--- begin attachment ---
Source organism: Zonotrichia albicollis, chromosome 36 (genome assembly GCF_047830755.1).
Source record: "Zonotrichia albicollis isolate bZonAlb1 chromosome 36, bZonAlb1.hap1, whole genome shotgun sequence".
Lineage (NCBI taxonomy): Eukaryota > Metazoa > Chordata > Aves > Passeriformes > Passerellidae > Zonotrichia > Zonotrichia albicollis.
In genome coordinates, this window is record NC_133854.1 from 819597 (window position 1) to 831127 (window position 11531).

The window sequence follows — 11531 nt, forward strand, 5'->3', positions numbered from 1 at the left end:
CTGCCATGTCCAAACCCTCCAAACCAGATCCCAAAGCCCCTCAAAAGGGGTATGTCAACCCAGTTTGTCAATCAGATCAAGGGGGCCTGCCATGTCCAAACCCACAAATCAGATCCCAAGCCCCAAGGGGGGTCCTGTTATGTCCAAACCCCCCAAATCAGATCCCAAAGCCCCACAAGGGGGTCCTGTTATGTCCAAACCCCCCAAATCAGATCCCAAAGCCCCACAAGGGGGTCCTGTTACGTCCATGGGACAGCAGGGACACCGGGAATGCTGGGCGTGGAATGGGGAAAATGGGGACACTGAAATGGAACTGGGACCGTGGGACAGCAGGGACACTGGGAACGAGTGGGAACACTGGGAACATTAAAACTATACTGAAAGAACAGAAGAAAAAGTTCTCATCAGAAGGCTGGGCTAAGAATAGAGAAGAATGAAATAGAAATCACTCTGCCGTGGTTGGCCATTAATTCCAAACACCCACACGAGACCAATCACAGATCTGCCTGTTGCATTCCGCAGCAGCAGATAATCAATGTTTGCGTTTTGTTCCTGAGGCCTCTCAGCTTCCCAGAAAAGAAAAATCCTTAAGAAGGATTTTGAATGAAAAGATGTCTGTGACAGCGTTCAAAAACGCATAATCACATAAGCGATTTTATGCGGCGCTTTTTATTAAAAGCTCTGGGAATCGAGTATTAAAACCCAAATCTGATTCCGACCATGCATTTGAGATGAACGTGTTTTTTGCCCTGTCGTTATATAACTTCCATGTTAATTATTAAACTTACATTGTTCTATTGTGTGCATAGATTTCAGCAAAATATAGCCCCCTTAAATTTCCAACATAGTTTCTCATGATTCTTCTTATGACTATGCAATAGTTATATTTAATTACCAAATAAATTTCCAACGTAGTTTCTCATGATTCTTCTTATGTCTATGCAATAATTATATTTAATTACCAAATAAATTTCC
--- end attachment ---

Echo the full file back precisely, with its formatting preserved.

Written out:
Source organism: Zonotrichia albicollis, chromosome 36 (genome assembly GCF_047830755.1).
Source record: "Zonotrichia albicollis isolate bZonAlb1 chromosome 36, bZonAlb1.hap1, whole genome shotgun sequence".
Lineage (NCBI taxonomy): Eukaryota > Metazoa > Chordata > Aves > Passeriformes > Passerellidae > Zonotrichia > Zonotrichia albicollis.
In genome coordinates, this window is record NC_133854.1 from 819597 (window position 1) to 831127 (window position 11531).

The window sequence follows — 11531 nt, forward strand, 5'->3', positions numbered from 1 at the left end:
CTGCCATGTCCAAACCCTCCAAACCAGATCCCAAAGCCCCTCAAAAGGGGTATGTCAACCCAGTTTGTCAATCAGATCAAGGGGGCCTGCCATGTCCAAACCCACAAATCAGATCCCAAGCCCCAAGGGGGGTCCTGTTATGTCCAAACCCCCCAAATCAGATCCCAAAGCCCCACAAGGGGGTCCTGTTATGTCCAAACCCCCCAAATCAGATCCCAAAGCCCCACAAGGGGGTCCTGTTACGTCCATGGGACAGCAGGGACACCGGGAATGCTGGGCGTGGAATGGGGAAAATGGGGACACTGAAATGGAACTGGGACCGTGGGACAGCAGGGACACTGGGAACGAGTGGGAACACTGGGAACATTAAAACTATACTGAAAGAACAGAAGAAAAAGTTCTCATCAGAAGGCTGGGCTAAGAATAGAGAAGAATGAAATAGAAATCACTCTGCCGTGGTTGGCCATTAATTCCAAACACCCACACGAGACCAATCACAGATCTGCCTGTTGCATTCCGCAGCAGCAGATAATCAATGTTTGCGTTTTGTTCCTGAGGCCTCTCAGCTTCCCAGAAAAGAAAAATCCTTAAGAAGGATTTTGAATGAAAAGATGTCTGTGACAGCGTTCAAAAACGCATAATCACATAAGCGATTTTATGCGGCGCTTTTTATTAAAAGCTCTGGGAATCGAGTATTAAAACCCAAATCTGATTCCGACCATGCATTTGAGATGAACGTGTTTTTTGCCCTGTCGTTATATAACTTCCATGTTAATTATTAAACTTACATTGTTCTATTGTGTGCATAGATTTCAGCAAAATATAGCCCCCTTAAATTTCCAACATAGTTTCTCATGATTCTTCTTATGACTATGCAATAGTTATATTTAATTACCAAATAAATTTCCAACGTAGTTTCTCATGATTCTTCTTATGTCTATGCAATAATTATATTTAATTACCAAATAAATTTCC